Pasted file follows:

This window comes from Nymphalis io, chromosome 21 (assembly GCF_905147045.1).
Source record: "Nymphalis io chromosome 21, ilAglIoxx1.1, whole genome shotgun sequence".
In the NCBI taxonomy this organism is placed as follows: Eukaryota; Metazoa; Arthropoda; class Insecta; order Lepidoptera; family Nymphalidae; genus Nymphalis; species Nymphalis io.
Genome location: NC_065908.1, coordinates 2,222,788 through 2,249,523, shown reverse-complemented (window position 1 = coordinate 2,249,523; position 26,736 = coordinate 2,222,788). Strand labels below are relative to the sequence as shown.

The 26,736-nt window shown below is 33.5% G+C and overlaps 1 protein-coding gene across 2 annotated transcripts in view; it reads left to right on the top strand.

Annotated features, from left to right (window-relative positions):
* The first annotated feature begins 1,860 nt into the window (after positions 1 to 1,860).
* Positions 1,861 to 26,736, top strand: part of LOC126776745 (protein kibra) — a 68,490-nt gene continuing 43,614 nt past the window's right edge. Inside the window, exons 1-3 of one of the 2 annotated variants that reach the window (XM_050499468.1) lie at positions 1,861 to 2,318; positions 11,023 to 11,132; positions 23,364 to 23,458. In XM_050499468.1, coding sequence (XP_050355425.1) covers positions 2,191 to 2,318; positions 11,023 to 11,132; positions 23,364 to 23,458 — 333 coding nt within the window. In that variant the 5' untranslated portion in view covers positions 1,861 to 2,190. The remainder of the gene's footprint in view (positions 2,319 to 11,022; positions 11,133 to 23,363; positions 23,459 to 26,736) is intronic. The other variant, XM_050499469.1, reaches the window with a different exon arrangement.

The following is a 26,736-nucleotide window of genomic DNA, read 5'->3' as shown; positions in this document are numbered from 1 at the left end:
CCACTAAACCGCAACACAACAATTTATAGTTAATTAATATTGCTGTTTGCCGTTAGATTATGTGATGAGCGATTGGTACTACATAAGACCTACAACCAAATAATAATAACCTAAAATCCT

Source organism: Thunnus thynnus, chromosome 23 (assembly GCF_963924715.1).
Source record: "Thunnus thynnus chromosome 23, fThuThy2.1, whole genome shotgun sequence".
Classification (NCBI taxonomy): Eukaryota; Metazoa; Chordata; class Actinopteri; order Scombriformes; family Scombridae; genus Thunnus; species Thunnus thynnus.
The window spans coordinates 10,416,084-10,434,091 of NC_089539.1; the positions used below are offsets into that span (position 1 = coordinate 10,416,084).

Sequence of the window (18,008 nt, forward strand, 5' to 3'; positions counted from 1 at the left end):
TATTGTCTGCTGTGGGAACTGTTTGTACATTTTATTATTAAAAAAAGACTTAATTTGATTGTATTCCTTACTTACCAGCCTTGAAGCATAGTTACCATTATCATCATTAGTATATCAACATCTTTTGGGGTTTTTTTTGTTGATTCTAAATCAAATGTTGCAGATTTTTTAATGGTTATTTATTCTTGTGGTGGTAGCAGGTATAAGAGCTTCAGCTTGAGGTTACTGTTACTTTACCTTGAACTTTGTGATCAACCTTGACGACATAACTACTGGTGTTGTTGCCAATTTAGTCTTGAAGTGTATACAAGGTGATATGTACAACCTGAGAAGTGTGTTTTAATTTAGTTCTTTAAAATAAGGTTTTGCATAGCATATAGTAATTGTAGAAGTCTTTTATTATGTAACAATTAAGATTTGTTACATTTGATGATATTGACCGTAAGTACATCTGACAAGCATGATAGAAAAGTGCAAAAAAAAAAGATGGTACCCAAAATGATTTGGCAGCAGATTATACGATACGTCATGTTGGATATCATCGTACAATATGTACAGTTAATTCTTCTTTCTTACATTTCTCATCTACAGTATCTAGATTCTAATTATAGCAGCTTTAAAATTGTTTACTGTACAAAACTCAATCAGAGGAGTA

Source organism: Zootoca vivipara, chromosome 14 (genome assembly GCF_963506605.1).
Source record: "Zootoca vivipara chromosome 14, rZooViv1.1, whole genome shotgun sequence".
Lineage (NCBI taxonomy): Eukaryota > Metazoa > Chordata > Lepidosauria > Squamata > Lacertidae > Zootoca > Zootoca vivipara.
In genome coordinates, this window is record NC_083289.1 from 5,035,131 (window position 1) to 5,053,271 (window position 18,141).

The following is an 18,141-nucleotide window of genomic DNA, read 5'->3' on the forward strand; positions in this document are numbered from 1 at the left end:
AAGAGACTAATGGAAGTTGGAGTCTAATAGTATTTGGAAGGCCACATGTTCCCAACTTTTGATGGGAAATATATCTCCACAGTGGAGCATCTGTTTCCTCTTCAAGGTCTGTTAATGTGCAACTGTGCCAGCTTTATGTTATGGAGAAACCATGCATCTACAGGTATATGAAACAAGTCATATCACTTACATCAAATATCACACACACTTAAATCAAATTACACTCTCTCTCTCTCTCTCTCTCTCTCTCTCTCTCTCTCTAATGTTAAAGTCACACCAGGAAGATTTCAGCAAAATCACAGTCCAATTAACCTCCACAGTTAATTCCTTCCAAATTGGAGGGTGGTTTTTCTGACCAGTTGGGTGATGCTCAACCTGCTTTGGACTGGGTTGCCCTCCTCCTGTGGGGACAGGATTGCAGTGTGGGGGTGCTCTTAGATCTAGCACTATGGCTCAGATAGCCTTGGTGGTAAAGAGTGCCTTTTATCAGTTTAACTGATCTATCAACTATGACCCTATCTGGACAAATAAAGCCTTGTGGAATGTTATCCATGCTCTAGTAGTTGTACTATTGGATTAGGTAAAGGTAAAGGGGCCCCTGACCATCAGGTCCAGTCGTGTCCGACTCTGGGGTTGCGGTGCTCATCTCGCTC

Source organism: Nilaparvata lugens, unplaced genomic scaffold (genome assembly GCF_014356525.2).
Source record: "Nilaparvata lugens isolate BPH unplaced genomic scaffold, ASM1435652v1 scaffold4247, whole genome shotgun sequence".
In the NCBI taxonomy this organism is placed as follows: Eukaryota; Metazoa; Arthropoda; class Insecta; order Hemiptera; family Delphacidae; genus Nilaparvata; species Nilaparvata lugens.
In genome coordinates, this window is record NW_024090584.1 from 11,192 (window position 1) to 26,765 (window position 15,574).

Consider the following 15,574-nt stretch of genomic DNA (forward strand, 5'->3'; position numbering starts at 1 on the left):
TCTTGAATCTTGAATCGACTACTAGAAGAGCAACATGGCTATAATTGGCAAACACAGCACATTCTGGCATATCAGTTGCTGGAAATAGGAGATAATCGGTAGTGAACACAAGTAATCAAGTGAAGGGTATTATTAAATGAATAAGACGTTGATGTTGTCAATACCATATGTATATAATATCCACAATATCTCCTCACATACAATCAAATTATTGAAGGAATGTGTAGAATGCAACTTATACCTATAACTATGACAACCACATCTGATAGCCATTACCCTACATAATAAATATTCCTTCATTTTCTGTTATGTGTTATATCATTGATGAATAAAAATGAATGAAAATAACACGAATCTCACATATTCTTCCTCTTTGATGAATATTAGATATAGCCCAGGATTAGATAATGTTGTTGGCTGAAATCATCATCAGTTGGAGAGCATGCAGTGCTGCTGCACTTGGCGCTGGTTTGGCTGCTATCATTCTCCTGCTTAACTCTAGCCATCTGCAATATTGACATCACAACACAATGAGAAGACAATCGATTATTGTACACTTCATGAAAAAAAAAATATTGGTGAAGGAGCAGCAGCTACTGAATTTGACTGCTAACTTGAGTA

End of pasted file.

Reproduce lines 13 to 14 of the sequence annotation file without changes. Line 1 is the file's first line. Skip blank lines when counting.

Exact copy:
Classification (NCBI taxonomy): Eukaryota; Metazoa; Chordata; class Actinopteri; order Scombriformes; family Scombridae; genus Thunnus; species Thunnus thynnus.
The window spans coordinates 10,416,084-10,434,091 of NC_089539.1; the positions used below are offsets into that span (position 1 = coordinate 10,416,084).